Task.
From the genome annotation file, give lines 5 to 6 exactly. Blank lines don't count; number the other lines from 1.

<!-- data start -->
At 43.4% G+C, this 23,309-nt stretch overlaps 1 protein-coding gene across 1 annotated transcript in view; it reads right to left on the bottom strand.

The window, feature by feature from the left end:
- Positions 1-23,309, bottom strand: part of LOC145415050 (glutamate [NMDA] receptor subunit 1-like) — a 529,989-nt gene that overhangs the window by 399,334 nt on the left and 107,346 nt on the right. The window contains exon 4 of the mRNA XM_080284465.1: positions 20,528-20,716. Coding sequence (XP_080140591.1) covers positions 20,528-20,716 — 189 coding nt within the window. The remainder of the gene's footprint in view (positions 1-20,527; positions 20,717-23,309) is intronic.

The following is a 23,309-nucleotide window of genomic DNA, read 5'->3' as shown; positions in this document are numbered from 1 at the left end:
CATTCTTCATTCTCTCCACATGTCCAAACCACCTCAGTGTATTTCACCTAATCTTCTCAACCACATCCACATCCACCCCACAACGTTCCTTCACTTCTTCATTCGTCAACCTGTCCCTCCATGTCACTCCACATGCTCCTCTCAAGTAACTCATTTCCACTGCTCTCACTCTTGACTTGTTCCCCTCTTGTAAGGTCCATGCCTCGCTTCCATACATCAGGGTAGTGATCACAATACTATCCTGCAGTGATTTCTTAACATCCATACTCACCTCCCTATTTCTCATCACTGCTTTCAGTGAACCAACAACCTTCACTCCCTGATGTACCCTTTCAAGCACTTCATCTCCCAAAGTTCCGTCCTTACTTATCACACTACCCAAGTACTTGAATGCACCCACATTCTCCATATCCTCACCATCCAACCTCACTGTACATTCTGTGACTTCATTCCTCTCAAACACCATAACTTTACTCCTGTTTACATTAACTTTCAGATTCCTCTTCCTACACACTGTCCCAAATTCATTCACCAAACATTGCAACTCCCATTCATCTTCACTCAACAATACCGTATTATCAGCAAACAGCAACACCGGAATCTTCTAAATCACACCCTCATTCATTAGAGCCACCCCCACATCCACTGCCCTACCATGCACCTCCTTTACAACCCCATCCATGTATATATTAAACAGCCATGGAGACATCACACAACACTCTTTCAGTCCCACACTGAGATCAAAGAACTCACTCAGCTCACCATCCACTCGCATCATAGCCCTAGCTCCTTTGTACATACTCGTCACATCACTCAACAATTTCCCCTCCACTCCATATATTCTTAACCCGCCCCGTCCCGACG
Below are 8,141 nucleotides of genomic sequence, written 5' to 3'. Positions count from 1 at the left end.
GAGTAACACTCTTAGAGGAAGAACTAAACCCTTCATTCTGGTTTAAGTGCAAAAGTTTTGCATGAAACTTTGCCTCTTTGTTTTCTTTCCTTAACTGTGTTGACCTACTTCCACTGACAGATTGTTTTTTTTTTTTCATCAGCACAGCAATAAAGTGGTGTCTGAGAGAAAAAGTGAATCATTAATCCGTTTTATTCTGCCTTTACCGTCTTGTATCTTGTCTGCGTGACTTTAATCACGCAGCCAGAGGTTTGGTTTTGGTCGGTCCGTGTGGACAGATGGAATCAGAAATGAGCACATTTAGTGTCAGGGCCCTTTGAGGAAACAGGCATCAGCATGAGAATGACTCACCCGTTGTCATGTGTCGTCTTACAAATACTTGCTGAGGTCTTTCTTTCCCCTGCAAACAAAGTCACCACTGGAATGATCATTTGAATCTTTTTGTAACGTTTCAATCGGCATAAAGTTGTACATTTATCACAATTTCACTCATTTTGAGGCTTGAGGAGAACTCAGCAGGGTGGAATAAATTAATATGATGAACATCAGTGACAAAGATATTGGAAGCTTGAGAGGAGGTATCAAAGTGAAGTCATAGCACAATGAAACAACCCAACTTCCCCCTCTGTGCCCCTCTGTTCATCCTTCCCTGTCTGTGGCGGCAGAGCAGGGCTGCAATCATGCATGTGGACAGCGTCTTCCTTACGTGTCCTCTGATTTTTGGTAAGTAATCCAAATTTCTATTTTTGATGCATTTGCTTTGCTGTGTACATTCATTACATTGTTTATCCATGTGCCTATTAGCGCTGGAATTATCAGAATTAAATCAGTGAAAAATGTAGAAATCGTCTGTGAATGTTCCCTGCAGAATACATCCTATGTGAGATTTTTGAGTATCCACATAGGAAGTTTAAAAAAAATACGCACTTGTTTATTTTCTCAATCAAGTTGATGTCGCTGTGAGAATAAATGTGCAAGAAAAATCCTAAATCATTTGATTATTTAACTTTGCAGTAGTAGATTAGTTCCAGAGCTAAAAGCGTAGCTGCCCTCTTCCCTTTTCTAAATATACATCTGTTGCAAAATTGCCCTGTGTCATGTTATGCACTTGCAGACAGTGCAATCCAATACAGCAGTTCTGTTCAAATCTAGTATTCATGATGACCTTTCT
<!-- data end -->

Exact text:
CATTCTTCATTCTCTCCACATGTCCAAACCACCTCAGTGTATTTCACCTAATCTTCTCAACCACATCCACATCCACCCCACAACGTTCCTTCACTTCTTCATTCGTCAACCTGTCCCTCCATGTCACTCCACATGCTCCTCTCAAGTAACTCATTTCCACTGCTCTCACTCTTGACTTGTTCCCCTCTTGTAAGGTCCATGCCTCGCTTCCATACATCAGGGTAGTGATCACAATACTATCCTGCAGTGATTTCTTAACATCCATACTCACCTCCCTATTTCTCATCACTGCTTTCAGTGAACCAACAACCTTCACTCCCTGATGTACCCTTTCAAGCACTTCATCTCCCAAAGTTCCGTCCTTACTTATCACACTACCCAAGTACTTGAATGCACCCACATTCTCCATATCCTCACCATCCAACCTCACTGTACATTCTGTGACTTCATTCCTCTCAAACACCATAACTTTACTCCTGTTTACATTAACTTTCAGATTCCTCTTCCTACACACTGTCCCAAATTCATTCACCAAACATTGCAACTCCCATTCATCTTCACTCAACAATACCGTATTATCAGCAAACAGCAACACCGGAATCTTCTAAATCACACCCTCATTCATTAGAGCCACCCCCACATCCACTGCCCTACCATGCACCTCCTTTACAACCCCATCCATGTATATATTAAACAGCCATGGAGACATCACACAACACTCTTTCAGTCCCACACTGAGATCAAAGAACTCACTCAGCTCACCATCCACTCGCATCATAGCCCTAGCTCCTTTGTACATACTCGTCACATCACTCAACAATTTCCCCTCCACTCCATATATTCTTAACCCGCCCCGTCCCGACG
Below are 8,141 nucleotides of genomic sequence, written 5' to 3'. Positions count from 1 at the left end.